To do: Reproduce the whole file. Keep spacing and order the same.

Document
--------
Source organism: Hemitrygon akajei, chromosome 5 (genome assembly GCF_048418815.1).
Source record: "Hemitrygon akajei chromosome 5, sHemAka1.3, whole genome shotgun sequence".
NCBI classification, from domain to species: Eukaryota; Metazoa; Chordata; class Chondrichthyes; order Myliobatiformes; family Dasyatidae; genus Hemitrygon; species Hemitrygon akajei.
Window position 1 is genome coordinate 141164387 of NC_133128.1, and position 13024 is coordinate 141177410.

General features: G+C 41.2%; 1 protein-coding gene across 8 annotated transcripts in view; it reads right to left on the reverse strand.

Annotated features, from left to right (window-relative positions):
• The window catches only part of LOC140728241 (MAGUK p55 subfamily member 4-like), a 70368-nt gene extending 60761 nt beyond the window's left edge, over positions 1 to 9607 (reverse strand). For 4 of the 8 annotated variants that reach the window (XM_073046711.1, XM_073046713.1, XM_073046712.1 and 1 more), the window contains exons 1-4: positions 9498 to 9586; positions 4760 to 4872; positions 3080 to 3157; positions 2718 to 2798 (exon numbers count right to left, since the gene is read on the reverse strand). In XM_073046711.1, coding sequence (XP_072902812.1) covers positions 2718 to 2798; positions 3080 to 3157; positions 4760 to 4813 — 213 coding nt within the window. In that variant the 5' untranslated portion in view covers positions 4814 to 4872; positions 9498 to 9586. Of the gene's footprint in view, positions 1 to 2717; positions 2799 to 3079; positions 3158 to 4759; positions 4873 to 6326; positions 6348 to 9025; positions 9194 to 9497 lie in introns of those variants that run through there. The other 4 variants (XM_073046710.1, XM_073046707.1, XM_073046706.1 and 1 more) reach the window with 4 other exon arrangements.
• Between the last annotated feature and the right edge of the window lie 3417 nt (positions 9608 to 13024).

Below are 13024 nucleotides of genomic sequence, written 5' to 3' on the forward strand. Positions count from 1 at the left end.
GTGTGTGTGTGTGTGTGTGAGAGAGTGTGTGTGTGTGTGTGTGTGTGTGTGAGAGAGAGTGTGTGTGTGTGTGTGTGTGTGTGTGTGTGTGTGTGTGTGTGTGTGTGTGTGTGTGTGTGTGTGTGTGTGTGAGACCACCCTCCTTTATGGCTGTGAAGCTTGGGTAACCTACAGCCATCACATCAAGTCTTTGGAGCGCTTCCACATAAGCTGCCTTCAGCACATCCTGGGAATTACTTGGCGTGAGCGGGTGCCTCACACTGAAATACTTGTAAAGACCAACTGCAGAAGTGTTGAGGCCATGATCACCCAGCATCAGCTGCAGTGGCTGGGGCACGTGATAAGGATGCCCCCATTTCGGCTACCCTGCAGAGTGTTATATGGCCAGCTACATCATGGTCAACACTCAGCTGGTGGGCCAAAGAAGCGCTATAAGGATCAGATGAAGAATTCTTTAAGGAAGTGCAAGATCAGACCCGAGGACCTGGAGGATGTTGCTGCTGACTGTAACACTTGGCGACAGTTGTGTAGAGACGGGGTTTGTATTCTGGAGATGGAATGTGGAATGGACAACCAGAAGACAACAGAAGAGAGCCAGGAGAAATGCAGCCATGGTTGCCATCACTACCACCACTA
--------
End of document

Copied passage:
Source organism: Hemitrygon akajei, chromosome 5 (genome assembly GCF_048418815.1).
Source record: "Hemitrygon akajei chromosome 5, sHemAka1.3, whole genome shotgun sequence".
NCBI classification, from domain to species: Eukaryota; Metazoa; Chordata; class Chondrichthyes; order Myliobatiformes; family Dasyatidae; genus Hemitrygon; species Hemitrygon akajei.
Window position 1 is genome coordinate 141164387 of NC_133128.1, and position 13024 is coordinate 141177410.

General features: G+C 41.2%; 1 protein-coding gene across 8 annotated transcripts in view; it reads right to left on the reverse strand.

Annotated features, from left to right (window-relative positions):
• The window catches only part of LOC140728241 (MAGUK p55 subfamily member 4-like), a 70368-nt gene extending 60761 nt beyond the window's left edge, over positions 1 to 9607 (reverse strand). For 4 of the 8 annotated variants that reach the window (XM_073046711.1, XM_073046713.1, XM_073046712.1 and 1 more), the window contains exons 1-4: positions 9498 to 9586; positions 4760 to 4872; positions 3080 to 3157; positions 2718 to 2798 (exon numbers count right to left, since the gene is read on the reverse strand). In XM_073046711.1, coding sequence (XP_072902812.1) covers positions 2718 to 2798; positions 3080 to 3157; positions 4760 to 4813 — 213 coding nt within the window. In that variant the 5' untranslated portion in view covers positions 4814 to 4872; positions 9498 to 9586. Of the gene's footprint in view, positions 1 to 2717; positions 2799 to 3079; positions 3158 to 4759; positions 4873 to 6326; positions 6348 to 9025; positions 9194 to 9497 lie in introns of those variants that run through there. The other 4 variants (XM_073046710.1, XM_073046707.1, XM_073046706.1 and 1 more) reach the window with 4 other exon arrangements.
• Between the last annotated feature and the right edge of the window lie 3417 nt (positions 9608 to 13024).

Below are 13024 nucleotides of genomic sequence, written 5' to 3' on the forward strand. Positions count from 1 at the left end.
GTGTGTGTGTGTGTGTGTGAGAGAGTGTGTGTGTGTGTGTGTGTGTGTGTGAGAGAGAGTGTGTGTGTGTGTGTGTGTGTGTGTGTGTGTGTGTGTGTGTGTGTGTGTGTGTGTGTGTGTGTGTGTGTGTGAGACCACCCTCCTTTATGGCTGTGAAGCTTGGGTAACCTACAGCCATCACATCAAGTCTTTGGAGCGCTTCCACATAAGCTGCCTTCAGCACATCCTGGGAATTACTTGGCGTGAGCGGGTGCCTCACACTGAAATACTTGTAAAGACCAACTGCAGAAGTGTTGAGGCCATGATCACCCAGCATCAGCTGCAGTGGCTGGGGCACGTGATAAGGATGCCCCCATTTCGGCTACCCTGCAGAGTGTTATATGGCCAGCTACATCATGGTCAACACTCAGCTGGTGGGCCAAAGAAGCGCTATAAGGATCAGATGAAGAATTCTTTAAGGAAGTGCAAGATCAGACCCGAGGACCTGGAGGATGTTGCTGCTGACTGTAACACTTGGCGACAGTTGTGTAGAGACGGGGTTTGTATTCTGGAGATGGAATGTGGAATGGACAACCAGAAGACAACAGAAGAGAGCCAGGAGAAATGCAGCCATGGTTGCCATCACTACCACCACTA